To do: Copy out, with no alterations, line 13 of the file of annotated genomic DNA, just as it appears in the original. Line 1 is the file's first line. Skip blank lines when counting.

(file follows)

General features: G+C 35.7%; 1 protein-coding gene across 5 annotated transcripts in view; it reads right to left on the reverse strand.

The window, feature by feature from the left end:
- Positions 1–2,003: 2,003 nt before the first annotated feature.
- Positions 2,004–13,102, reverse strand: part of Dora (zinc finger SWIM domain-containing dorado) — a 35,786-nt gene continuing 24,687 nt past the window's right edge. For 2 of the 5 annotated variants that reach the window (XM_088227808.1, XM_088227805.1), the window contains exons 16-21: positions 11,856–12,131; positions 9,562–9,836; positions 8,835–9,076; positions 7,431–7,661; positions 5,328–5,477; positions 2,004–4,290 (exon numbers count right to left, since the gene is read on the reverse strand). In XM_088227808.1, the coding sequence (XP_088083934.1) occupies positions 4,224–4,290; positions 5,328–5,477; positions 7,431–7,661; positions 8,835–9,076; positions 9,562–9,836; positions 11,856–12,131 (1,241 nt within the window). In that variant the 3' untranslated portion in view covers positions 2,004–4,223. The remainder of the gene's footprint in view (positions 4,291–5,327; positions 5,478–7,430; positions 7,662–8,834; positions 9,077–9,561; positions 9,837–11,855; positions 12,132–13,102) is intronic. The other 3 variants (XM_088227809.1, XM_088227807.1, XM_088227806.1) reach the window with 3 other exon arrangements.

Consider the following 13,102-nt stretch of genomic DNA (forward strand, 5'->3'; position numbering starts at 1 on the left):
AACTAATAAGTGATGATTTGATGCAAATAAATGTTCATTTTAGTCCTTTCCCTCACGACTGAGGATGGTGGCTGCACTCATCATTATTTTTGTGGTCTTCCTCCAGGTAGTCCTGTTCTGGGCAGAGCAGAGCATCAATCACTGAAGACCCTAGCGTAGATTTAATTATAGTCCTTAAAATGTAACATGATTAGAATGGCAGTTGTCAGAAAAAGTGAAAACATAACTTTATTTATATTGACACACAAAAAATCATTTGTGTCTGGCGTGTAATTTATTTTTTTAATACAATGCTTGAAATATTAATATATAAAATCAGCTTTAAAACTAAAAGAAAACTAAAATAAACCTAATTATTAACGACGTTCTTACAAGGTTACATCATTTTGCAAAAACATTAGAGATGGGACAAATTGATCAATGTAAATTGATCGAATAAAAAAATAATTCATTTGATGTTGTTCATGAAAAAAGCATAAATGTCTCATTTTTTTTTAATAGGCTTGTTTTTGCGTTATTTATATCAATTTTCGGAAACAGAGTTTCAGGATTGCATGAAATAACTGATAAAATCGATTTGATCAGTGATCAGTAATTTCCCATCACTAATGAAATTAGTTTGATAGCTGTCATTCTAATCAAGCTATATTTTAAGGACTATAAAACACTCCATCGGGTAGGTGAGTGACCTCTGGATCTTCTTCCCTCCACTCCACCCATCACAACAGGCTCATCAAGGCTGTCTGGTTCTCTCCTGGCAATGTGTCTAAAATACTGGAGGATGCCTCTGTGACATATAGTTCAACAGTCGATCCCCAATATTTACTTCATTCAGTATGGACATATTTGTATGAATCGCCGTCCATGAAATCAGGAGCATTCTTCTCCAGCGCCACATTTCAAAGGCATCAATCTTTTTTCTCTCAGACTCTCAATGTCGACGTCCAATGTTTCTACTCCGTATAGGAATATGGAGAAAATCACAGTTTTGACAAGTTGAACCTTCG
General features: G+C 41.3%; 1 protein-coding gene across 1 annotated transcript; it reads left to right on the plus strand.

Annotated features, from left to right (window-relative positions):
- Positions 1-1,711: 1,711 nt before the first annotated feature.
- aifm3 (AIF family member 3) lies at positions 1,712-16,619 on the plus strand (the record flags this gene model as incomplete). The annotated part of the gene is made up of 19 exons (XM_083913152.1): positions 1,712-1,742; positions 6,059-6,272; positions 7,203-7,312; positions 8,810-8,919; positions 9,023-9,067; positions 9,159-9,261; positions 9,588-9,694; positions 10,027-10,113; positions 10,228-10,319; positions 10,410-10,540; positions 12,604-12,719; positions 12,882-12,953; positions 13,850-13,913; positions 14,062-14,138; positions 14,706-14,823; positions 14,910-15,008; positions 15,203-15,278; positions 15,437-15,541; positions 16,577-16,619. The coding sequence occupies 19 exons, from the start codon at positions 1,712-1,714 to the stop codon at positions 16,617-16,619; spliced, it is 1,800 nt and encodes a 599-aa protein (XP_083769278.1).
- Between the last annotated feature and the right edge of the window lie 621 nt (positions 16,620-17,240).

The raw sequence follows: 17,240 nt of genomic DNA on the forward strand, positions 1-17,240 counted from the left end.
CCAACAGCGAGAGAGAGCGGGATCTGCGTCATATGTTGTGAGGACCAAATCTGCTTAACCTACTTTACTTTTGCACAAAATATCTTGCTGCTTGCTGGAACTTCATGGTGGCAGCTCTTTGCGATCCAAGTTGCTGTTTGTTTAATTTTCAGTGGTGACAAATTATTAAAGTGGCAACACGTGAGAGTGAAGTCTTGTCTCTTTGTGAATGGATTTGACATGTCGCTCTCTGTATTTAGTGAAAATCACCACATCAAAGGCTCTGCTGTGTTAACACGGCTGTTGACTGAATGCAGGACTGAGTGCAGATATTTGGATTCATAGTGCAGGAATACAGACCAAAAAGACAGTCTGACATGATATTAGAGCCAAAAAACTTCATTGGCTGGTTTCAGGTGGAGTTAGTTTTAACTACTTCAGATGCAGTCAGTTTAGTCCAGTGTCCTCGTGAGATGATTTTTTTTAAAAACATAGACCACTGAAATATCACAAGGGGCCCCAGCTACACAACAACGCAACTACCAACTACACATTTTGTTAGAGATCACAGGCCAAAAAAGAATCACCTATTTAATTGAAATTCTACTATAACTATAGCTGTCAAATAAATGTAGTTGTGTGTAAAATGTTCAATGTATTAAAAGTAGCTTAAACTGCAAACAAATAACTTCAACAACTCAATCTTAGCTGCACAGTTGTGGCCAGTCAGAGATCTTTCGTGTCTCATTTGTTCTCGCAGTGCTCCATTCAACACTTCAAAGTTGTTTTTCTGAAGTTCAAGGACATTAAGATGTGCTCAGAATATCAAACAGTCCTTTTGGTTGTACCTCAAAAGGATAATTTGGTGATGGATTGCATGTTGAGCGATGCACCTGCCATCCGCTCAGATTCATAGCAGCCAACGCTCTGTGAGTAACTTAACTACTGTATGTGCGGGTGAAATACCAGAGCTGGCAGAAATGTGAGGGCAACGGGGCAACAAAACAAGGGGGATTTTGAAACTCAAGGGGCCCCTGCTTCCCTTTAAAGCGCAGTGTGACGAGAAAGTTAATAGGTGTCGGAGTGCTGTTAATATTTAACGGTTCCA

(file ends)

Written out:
CCAACAGCGAGAGAGAGCGGGATCTGCGTCATATGTTGTGAGGACCAAATCTGCTTAACCTACTTTACTTTTGCACAAAATATCTTGCTGCTTGCTGGAACTTCATGGTGGCAGCTCTTTGCGATCCAAGTTGCTGTTTGTTTAATTTTCAGTGGTGACAAATTATTAAAGTGGCAACACGTGAGAGTGAAGTCTTGTCTCTTTGTGAATGGATTTGACATGTCGCTCTCTGTATTTAGTGAAAATCACCACATCAAAGGCTCTGCTGTGTTAACACGGCTGTTGACTGAATGCAGGACTGAGTGCAGATATTTGGATTCATAGTGCAGGAATACAGACCAAAAAGACAGTCTGACATGATATTAGAGCCAAAAAACTTCATTGGCTGGTTTCAGGTGGAGTTAGTTTTAACTACTTCAGATGCAGTCAGTTTAGTCCAGTGTCCTCGTGAGATGATTTTTTTTAAAAACATAGACCACTGAAATATCACAAGGGGCCCCAGCTACACAACAACGCAACTACCAACTACACATTTTGTTAGAGATCACAGGCCAAAAAAGAATCACCTATTTAATTGAAATTCTACTATAACTATAGCTGTCAAATAAATGTAGTTGTGTGTAAAATGTTCAATGTATTAAAAGTAGCTTAAACTGCAAACAAATAACTTCAACAACTCAATCTTAGCTGCACAGTTGTGGCCAGTCAGAGATCTTTCGTGTCTCATTTGTTCTCGCAGTGCTCCATTCAACACTTCAAAGTTGTTTTTCTGAAGTTCAAGGACATTAAGATGTGCTCAGAATATCAAACAGTCCTTTTGGTTGTACCTCAAAAGGATAATTTGGTGATGGATTGCATGTTGAGCGATGCACCTGCCATCCGCTCAGATTCATAGCAGCCAACGCTCTGTGAGTAACTTAACTACTGTATGTGCGGGTGAAATACCAGAGCTGGCAGAAATGTGAGGGCAACGGGGCAACAAAACAAGGGGGATTTTGAAACTCAAGGGGCCCCTGCTTCCCTTTAAAGCGCAGTGTGACGAGAAAGTTAATAGGTGTCGGAGTGCTGTTAATATTTAACGGTTCCA